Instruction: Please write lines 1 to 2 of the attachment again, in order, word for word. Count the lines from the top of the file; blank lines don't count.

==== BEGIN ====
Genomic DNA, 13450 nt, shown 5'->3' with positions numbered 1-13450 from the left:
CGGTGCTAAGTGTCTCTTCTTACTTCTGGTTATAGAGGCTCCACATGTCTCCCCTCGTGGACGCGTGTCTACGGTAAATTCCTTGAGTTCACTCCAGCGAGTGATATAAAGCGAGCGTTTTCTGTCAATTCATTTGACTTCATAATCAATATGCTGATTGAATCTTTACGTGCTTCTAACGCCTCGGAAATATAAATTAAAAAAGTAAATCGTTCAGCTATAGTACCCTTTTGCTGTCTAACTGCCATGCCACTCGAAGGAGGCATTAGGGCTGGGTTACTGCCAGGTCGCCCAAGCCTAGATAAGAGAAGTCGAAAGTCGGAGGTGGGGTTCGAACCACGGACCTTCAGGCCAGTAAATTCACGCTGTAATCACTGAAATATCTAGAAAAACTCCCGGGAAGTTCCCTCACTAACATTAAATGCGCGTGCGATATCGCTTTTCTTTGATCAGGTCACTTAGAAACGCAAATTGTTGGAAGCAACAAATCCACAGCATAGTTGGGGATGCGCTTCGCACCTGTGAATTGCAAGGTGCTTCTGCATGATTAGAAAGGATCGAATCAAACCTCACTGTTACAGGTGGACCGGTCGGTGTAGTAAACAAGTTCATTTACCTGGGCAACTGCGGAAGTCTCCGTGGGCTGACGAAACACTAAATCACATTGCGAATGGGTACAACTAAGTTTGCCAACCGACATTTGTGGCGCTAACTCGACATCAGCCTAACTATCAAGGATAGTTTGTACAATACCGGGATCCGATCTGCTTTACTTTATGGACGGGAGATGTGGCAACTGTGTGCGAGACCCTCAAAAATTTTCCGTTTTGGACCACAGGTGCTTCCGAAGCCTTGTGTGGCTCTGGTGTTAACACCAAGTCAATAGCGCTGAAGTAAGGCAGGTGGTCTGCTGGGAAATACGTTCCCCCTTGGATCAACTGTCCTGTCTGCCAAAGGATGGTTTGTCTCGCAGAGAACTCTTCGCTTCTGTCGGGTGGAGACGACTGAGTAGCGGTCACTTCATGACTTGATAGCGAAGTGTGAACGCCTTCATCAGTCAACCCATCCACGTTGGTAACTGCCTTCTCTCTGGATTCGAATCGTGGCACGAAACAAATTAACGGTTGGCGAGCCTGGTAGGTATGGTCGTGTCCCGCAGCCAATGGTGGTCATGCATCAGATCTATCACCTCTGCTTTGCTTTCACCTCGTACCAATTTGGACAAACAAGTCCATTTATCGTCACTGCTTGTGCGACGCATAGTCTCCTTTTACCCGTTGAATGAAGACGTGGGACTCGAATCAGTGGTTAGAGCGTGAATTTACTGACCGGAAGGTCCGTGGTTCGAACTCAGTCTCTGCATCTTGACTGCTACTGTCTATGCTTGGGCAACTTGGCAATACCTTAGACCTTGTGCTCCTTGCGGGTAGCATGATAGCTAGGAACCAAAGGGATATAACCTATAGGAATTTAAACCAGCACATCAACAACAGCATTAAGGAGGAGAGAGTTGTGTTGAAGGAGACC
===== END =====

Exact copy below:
Genomic DNA, 13450 nt, shown 5'->3' with positions numbered 1-13450 from the left:
CGGTGCTAAGTGTCTCTTCTTACTTCTGGTTATAGAGGCTCCACATGTCTCCCCTCGTGGACGCGTGTCTACGGTAAATTCCTTGAGTTCACTCCAGCGAGTGATATAAAGCGAGCGTTTTCTGTCAATTCATTTGACTTCATAATCAATATGCTGATTGAATCTTTACGTGCTTCTAACGCCTCGGAAATATAAATTAAAAAAGTAAATCGTTCAGCTATAGTACCCTTTTGCTGTCTAACTGCCATGCCACTCGAAGGAGGCATTAGGGCTGGGTTACTGCCAGGTCGCCCAAGCCTAGATAAGAGAAGTCGAAAGTCGGAGGTGGGGTTCGAACCACGGACCTTCAGGCCAGTAAATTCACGCTGTAATCACTGAAATATCTAGAAAAACTCCCGGGAAGTTCCCTCACTAACATTAAATGCGCGTGCGATATCGCTTTTCTTTGATCAGGTCACTTAGAAACGCAAATTGTTGGAAGCAACAAATCCACAGCATAGTTGGGGATGCGCTTCGCACCTGTGAATTGCAAGGTGCTTCTGCATGATTAGAAAGGATCGAATCAAACCTCACTGTTACAGGTGGACCGGTCGGTGTAGTAAACAAGTTCATTTACCTGGGCAACTGCGGAAGTCTCCGTGGGCTGACGAAACACTAAATCACATTGCGAATGGGTACAACTAAGTTTGCCAACCGACATTTGTGGCGCTAACTCGACATCAGCCTAACTATCAAGGATAGTTTGTACAATACCGGGATCCGATCTGCTTTACTTTATGGACGGGAGATGTGGCAACTGTGTGCGAGACCCTCAAAAATTTTCCGTTTTGGACCACAGGTGCTTCCGAAGCCTTGTGTGGCTCTGGTGTTAACACCAAGTCAATAGCGCTGAAGTAAGGCAGGTGGTCTGCTGGGAAATACGTTCCCCCTTGGATCAACTGTCCTGTCTGCCAAAGGATGGTTTGTCTCGCAGAGAACTCTTCGCTTCTGTCGGGTGGAGACGACTGAGTAGCGGTCACTTCATGACTTGATAGCGAAGTGTGAACGCCTTCATCAGTCAACCCATCCACGTTGGTAACTGCCTTCTCTCTGGATTCGAATCGTGGCACGAAACAAATTAACGGTTGGCGAGCCTGGTAGGTATGGTCGTGTCCCGCAGCCAATGGTGGTCATGCATCAGATCTATCACCTCTGCTTTGCTTTCACCTCGTACCAATTTGGACAAACAAGTCCATTTATCGTCACTGCTTGTGCGACGCATAGTCTCCTTTTACCCGTTGAATGAAGACGTGGGACTCGAATCAGTGGTTAGAGCGTGAATTTACTGACCGGAAGGTCCGTGGTTCGAACTCAGTCTCTGCATCTTGACTGCTACTGTCTATGCTTGGGCAACTTGGCAATACCTTAGACCTTGTGCTCCTTGCGGGTAGCATGATAGCTAGGAACCAAAGGGATATAACCTATAGGAATTTAAACCAGCACATCAACAACAGCATTAAGGAGGAGAGAGTTGTGTTGAAGGAGACC